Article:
From Cornfields to Cliffs and In Between: Daily Palette Artists Reimagine Iowa’s Landscape


Tuesday, April 26, 2016 to Sunday, June 12, 2016

Since its launch in 2004, The Daily Palette at the University of Iowa has featured the work of over 3000 Iowa-connected artists, publishing their work online and encouraging a greater appreciation of the arts statewide.

In honor of its twelfth year, the Daily Palette is organizing a gallery exhibition at the Old Capitol Museum on the University’s campus to celebrate two of Iowa’s most important yet often under-appreciated features: its landscape and its artistic talent. From Cornfields to Cliffs and In Between: Daily Palette Artists Reimagine Iowa’s Landscape is a juried exhibition that spotlights seven artists working in a variety of media who interpret Iowa’s landscape and invite us to think about the state in new ways.

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Diane Kunzler: Spencer Flood


Diane Blair Kunzler

Spencer Flood, 2012

24” x 24”

Oil on canvas

Diane Kunzler studied art at Graceland University in Lamoni, Iowa and earned an MFA in Visual Arts from the Art Institute of Boston.  She is an experienced art educator who taught in the public school system for over thirty-five years, and she continues to serve as an adjunct instructor and a member of the Art Advisory Board for Iowa Central Community College.  She also teaches a variety of workshops in pastel and oil painting for the Blanden Museum of Art, the Amana Arts Guild, and the Iowa Area Education Association.  Diane has shown her work in juried, group, and solo exhibitions throughout the Midwest, and she is the Treasurer of the Iowa Pastel Society Board.

Diane explains that Iowa’s landscape “has been the center of my work for over 30 years. . . . Whether it is traditional panoramic views or the more close-cropped views, the land and environment have invaded my consciousness and shaped my imagery.  I find them endlessly fascinating and challenging.”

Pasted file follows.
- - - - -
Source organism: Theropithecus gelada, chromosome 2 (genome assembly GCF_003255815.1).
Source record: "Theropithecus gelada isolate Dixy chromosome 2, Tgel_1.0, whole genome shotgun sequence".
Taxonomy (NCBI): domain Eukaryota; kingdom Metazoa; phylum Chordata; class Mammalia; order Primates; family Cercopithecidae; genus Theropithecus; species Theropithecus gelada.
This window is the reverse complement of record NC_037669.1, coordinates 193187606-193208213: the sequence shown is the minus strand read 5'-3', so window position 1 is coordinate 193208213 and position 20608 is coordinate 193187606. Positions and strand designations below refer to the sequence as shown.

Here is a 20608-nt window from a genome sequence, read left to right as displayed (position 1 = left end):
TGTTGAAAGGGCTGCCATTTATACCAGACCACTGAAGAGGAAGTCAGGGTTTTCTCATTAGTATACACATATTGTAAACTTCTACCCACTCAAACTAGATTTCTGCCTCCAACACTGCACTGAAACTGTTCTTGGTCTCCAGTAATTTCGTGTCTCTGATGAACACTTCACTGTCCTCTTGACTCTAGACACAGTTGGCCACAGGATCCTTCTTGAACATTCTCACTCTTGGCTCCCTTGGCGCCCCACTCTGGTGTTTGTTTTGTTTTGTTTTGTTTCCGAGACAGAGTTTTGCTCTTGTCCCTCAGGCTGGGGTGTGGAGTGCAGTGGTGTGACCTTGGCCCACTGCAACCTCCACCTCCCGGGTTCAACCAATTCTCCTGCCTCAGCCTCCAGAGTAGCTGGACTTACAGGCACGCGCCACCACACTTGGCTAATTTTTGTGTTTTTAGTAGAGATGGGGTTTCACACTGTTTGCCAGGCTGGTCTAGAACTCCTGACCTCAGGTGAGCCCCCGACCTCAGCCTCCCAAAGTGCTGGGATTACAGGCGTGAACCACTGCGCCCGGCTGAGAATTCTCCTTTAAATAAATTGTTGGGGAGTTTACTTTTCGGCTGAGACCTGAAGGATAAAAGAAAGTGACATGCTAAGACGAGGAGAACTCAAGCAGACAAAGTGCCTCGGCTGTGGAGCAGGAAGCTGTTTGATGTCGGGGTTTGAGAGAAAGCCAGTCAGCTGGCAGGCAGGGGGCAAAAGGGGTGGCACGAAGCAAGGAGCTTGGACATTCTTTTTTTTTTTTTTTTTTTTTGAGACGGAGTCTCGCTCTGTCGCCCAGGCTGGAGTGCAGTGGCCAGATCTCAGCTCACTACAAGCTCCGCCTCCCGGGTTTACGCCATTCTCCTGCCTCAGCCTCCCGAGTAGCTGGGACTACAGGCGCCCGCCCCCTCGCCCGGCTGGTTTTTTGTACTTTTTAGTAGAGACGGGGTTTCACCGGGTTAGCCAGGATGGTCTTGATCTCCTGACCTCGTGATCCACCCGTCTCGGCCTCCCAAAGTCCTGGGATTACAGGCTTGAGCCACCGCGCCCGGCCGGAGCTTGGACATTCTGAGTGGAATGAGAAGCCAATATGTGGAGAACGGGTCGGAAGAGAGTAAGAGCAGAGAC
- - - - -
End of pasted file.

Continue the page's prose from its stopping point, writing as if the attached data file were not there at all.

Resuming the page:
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Thomas Jackson:American Slice 31, American Slice 34


Thomas C. Jackson

American Slice 31, 2013

29.2” x 20”

Digital c print


American Slice 34, 2013

29.2” x 20”

Digital c print

Thomas Jackson grew up in Rock Island, Illinois and earned his MFA from the University of Notre Dame.  He now lives and works as a full-time artist in Cedar Rapids.  He has been exhibiting his work in solo, group, and juried shows throughout the country for more than forty years.  Tom’s work is included in dozens of corporate, museum, and college collections throughout Iowa and Illinois, including the Figge Art Museum in Davenport, the Cedar Rapids Museum of Art, and Mount Mercy University.

American Slice 31 combines three different photographs taken in or just outside of Cedar Rapids that are connected through the theme of abandonment and destruction: a portion of a parking ramp, a concrete slab at the site of a razed building, and a chair on the side of the road merge together to form one image.  American Slice 34 combines several disparate photographs.  Here we see lipstick impressions, prairie grass, and the Penick and Ford Plant on the bank of the Cedar River in Cedar Rapids.  Tom explains that he combines photographs “because I want enough information to engage the viewer in looking for connections between images.  I invite the viewer to search their own past, remember emotional experiences, and think about common images in a different way.”  For his American Slice series, Tom wanted to “focus on finding the extraordinary in ordinary American life.  I am interested in reflecting the mood and feeling of our era.”


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Sandra Dyas: Jesus, Crafted for Your Craving


Sandra Louise Dyas

Jesus, Crafted for Your Craving, Highway 218, near Mount Pleasant, Iowa, 2013

30” x 20”

Color photograph